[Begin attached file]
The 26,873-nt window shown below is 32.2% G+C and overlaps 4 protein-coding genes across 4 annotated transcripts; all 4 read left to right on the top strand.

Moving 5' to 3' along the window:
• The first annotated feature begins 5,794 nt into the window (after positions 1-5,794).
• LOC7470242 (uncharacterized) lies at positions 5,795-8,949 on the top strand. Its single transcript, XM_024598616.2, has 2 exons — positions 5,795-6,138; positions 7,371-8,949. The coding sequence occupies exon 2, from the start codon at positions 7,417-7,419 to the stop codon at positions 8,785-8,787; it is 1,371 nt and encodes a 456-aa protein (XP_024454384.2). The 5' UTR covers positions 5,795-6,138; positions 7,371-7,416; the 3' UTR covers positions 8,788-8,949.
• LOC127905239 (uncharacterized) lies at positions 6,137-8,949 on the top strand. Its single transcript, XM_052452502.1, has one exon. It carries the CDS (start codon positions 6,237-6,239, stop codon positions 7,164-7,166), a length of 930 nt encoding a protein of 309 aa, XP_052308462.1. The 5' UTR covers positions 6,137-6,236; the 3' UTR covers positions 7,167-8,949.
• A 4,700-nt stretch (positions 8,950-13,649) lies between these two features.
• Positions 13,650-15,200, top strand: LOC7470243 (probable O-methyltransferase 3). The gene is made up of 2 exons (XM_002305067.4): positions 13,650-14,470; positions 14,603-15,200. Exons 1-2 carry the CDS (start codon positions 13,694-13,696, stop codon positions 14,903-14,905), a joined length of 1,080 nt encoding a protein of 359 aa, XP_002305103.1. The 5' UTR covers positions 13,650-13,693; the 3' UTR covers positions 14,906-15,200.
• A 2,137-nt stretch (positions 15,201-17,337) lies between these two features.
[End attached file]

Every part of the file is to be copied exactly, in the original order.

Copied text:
The 26,873-nt window shown below is 32.2% G+C and overlaps 4 protein-coding genes across 4 annotated transcripts; all 4 read left to right on the top strand.

Moving 5' to 3' along the window:
• The first annotated feature begins 5,794 nt into the window (after positions 1-5,794).
• LOC7470242 (uncharacterized) lies at positions 5,795-8,949 on the top strand. Its single transcript, XM_024598616.2, has 2 exons — positions 5,795-6,138; positions 7,371-8,949. The coding sequence occupies exon 2, from the start codon at positions 7,417-7,419 to the stop codon at positions 8,785-8,787; it is 1,371 nt and encodes a 456-aa protein (XP_024454384.2). The 5' UTR covers positions 5,795-6,138; positions 7,371-7,416; the 3' UTR covers positions 8,788-8,949.
• LOC127905239 (uncharacterized) lies at positions 6,137-8,949 on the top strand. Its single transcript, XM_052452502.1, has one exon. It carries the CDS (start codon positions 6,237-6,239, stop codon positions 7,164-7,166), a length of 930 nt encoding a protein of 309 aa, XP_052308462.1. The 5' UTR covers positions 6,137-6,236; the 3' UTR covers positions 7,167-8,949.
• A 4,700-nt stretch (positions 8,950-13,649) lies between these two features.
• Positions 13,650-15,200, top strand: LOC7470243 (probable O-methyltransferase 3). The gene is made up of 2 exons (XM_002305067.4): positions 13,650-14,470; positions 14,603-15,200. Exons 1-2 carry the CDS (start codon positions 13,694-13,696, stop codon positions 14,903-14,905), a joined length of 1,080 nt encoding a protein of 359 aa, XP_002305103.1. The 5' UTR covers positions 13,650-13,693; the 3' UTR covers positions 14,906-15,200.
• A 2,137-nt stretch (positions 15,201-17,337) lies between these two features.